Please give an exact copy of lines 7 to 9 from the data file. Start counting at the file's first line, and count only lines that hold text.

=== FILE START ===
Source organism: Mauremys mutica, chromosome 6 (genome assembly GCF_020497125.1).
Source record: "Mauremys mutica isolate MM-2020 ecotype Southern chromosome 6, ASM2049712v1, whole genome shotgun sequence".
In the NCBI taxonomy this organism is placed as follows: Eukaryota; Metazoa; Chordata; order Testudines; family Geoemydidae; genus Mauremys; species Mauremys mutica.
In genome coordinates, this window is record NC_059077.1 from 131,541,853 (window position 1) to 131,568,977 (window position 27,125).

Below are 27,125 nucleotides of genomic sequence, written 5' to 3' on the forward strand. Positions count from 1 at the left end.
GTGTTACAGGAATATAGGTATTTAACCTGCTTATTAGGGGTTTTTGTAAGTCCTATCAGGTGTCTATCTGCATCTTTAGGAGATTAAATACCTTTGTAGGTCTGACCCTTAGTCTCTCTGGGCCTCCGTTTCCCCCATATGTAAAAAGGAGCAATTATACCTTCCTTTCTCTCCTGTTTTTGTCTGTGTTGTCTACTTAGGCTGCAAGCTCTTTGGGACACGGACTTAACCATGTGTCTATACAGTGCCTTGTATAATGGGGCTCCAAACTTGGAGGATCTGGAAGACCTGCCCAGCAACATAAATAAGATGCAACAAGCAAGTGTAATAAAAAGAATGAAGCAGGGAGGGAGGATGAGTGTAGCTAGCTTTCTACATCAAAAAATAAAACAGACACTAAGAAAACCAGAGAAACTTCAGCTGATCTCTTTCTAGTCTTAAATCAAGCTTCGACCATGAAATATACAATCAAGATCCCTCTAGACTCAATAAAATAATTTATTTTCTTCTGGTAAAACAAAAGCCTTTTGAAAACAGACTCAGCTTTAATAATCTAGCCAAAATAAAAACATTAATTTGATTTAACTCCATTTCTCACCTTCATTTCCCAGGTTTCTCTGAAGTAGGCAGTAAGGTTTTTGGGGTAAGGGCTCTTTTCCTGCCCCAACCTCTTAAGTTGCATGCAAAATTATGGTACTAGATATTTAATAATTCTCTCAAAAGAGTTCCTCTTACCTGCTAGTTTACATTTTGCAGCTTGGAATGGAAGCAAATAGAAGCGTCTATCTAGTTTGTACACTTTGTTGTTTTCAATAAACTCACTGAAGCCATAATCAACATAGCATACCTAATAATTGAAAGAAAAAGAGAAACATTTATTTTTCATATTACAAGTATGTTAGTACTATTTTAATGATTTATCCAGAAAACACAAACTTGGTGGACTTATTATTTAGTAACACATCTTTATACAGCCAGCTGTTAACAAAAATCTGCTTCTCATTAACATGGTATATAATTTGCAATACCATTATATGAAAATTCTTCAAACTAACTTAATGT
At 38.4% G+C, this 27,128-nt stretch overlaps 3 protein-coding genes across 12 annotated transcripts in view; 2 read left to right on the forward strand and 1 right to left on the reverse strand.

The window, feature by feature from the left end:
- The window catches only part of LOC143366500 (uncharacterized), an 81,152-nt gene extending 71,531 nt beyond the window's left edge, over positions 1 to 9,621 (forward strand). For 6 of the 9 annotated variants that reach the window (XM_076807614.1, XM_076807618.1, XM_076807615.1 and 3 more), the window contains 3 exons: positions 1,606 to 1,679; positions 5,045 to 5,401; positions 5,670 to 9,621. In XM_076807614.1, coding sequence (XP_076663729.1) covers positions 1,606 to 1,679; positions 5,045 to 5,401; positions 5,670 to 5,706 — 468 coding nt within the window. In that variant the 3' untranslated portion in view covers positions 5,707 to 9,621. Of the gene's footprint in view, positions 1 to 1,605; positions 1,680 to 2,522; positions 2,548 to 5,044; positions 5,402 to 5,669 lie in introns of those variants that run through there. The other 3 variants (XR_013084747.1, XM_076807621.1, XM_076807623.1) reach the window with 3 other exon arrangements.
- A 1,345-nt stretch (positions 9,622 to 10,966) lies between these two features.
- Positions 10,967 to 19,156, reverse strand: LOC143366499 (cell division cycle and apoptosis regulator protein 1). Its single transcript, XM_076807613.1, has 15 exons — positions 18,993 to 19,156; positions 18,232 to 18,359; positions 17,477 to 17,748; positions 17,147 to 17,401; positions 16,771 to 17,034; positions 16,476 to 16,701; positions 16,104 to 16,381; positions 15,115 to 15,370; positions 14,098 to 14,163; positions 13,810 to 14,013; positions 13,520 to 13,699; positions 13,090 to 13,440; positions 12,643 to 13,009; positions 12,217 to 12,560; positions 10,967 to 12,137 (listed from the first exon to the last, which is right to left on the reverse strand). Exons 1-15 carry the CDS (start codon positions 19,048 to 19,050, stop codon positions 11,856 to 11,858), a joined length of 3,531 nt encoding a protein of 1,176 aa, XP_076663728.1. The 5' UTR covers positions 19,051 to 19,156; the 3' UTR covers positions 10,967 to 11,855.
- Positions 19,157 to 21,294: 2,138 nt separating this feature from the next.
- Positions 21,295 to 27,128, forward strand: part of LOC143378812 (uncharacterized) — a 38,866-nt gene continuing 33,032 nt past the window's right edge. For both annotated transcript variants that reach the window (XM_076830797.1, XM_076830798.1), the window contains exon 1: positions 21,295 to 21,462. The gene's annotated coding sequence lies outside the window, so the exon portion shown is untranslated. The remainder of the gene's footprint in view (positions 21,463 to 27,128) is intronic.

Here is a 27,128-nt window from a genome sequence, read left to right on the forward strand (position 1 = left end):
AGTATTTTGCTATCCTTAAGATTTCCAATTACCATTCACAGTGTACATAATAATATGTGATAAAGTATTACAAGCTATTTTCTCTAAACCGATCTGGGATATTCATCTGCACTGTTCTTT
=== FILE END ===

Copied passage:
At 38.4% G+C, this 27,128-nt stretch overlaps 3 protein-coding genes across 12 annotated transcripts in view; 2 read left to right on the forward strand and 1 right to left on the reverse strand.

The window, feature by feature from the left end:
- The window catches only part of LOC143366500 (uncharacterized), an 81,152-nt gene extending 71,531 nt beyond the window's left edge, over positions 1 to 9,621 (forward strand). For 6 of the 9 annotated variants that reach the window (XM_076807614.1, XM_076807618.1, XM_076807615.1 and 3 more), the window contains 3 exons: positions 1,606 to 1,679; positions 5,045 to 5,401; positions 5,670 to 9,621. In XM_076807614.1, coding sequence (XP_076663729.1) covers positions 1,606 to 1,679; positions 5,045 to 5,401; positions 5,670 to 5,706 — 468 coding nt within the window. In that variant the 3' untranslated portion in view covers positions 5,707 to 9,621. Of the gene's footprint in view, positions 1 to 1,605; positions 1,680 to 2,522; positions 2,548 to 5,044; positions 5,402 to 5,669 lie in introns of those variants that run through there. The other 3 variants (XR_013084747.1, XM_076807621.1, XM_076807623.1) reach the window with 3 other exon arrangements.